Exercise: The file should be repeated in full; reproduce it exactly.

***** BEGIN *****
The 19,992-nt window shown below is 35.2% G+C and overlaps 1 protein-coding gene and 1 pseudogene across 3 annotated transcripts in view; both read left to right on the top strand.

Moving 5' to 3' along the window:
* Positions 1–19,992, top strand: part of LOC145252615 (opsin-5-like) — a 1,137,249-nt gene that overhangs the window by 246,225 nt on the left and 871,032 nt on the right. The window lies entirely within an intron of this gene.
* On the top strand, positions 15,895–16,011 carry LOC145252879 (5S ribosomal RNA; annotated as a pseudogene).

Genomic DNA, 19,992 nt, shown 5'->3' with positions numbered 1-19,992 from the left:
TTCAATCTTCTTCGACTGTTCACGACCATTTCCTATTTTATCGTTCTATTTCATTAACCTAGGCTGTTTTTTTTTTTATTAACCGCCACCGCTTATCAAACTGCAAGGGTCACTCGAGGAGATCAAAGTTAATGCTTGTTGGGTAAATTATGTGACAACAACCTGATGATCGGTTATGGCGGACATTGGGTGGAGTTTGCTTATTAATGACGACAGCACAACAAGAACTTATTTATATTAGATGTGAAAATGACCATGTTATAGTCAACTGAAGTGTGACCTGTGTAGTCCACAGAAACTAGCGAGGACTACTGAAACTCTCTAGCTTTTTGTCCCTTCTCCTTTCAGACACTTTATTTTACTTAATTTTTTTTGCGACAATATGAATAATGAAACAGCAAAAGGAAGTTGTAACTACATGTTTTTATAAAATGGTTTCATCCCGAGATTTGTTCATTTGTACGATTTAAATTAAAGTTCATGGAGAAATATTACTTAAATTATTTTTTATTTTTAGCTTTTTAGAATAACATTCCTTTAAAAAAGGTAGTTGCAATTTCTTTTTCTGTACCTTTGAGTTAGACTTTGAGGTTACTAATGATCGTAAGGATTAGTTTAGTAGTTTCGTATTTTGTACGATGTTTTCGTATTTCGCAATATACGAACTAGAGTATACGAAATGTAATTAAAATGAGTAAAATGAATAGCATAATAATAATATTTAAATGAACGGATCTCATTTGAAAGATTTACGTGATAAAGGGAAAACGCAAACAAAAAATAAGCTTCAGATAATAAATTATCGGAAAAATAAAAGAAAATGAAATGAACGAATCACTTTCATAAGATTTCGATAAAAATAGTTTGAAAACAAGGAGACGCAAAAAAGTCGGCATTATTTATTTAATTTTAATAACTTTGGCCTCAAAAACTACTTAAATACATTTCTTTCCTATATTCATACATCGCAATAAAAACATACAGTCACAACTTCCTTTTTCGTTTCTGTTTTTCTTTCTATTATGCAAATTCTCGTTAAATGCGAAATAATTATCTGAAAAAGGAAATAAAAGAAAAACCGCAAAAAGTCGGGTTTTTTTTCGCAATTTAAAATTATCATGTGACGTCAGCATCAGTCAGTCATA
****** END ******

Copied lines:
The 19,992-nt window shown below is 35.2% G+C and overlaps 1 protein-coding gene and 1 pseudogene across 3 annotated transcripts in view; both read left to right on the top strand.

Moving 5' to 3' along the window:
* Positions 1–19,992, top strand: part of LOC145252615 (opsin-5-like) — a 1,137,249-nt gene that overhangs the window by 246,225 nt on the left and 871,032 nt on the right. The window lies entirely within an intron of this gene.
* On the top strand, positions 15,895–16,011 carry LOC145252879 (5S ribosomal RNA; annotated as a pseudogene).

Genomic DNA, 19,992 nt, shown 5'->3' with positions numbered 1-19,992 from the left:
TTCAATCTTCTTCGACTGTTCACGACCATTTCCTATTTTATCGTTCTATTTCATTAACCTAGGCTGTTTTTTTTTTTATTAACCGCCACCGCTTATCAAACTGCAAGGGTCACTCGAGGAGATCAAAGTTAATGCTTGTTGGGTAAATTATGTGACAACAACCTGATGATCGGTTATGGCGGACATTGGGTGGAGTTTGCTTATTAATGACGACAGCACAACAAGAACTTATTTATATTAGATGTGAAAATGACCATGTTATAGTCAACTGAAGTGTGACCTGTGTAGTCCACAGAAACTAGCGAGGACTACTGAAACTCTCTAGCTTTTTGTCCCTTCTCCTTTCAGACACTTTATTTTACTTAATTTTTTTTGCGACAATATGAATAATGAAACAGCAAAAGGAAGTTGTAACTACATGTTTTTATAAAATGGTTTCATCCCGAGATTTGTTCATTTGTACGATTTAAATTAAAGTTCATGGAGAAATATTACTTAAATTATTTTTTATTTTTAGCTTTTTAGAATAACATTCCTTTAAAAAAGGTAGTTGCAATTTCTTTTTCTGTACCTTTGAGTTAGACTTTGAGGTTACTAATGATCGTAAGGATTAGTTTAGTAGTTTCGTATTTTGTACGATGTTTTCGTATTTCGCAATATACGAACTAGAGTATACGAAATGTAATTAAAATGAGTAAAATGAATAGCATAATAATAATATTTAAATGAACGGATCTCATTTGAAAGATTTACGTGATAAAGGGAAAACGCAAACAAAAAATAAGCTTCAGATAATAAATTATCGGAAAAATAAAAGAAAATGAAATGAACGAATCACTTTCATAAGATTTCGATAAAAATAGTTTGAAAACAAGGAGACGCAAAAAAGTCGGCATTATTTATTTAATTTTAATAACTTTGGCCTCAAAAACTACTTAAATACATTTCTTTCCTATATTCATACATCGCAATAAAAACATACAGTCACAACTTCCTTTTTCGTTTCTGTTTTTCTTTCTATTATGCAAATTCTCGTTAAATGCGAAATAATTATCTGAAAAAGGAAATAAAAGAAAAACCGCAAAAAGTCGGGTTTTTTTTCGCAATTTAAAATTATCATGTGACGTCAGCATCAGTCAGTCATA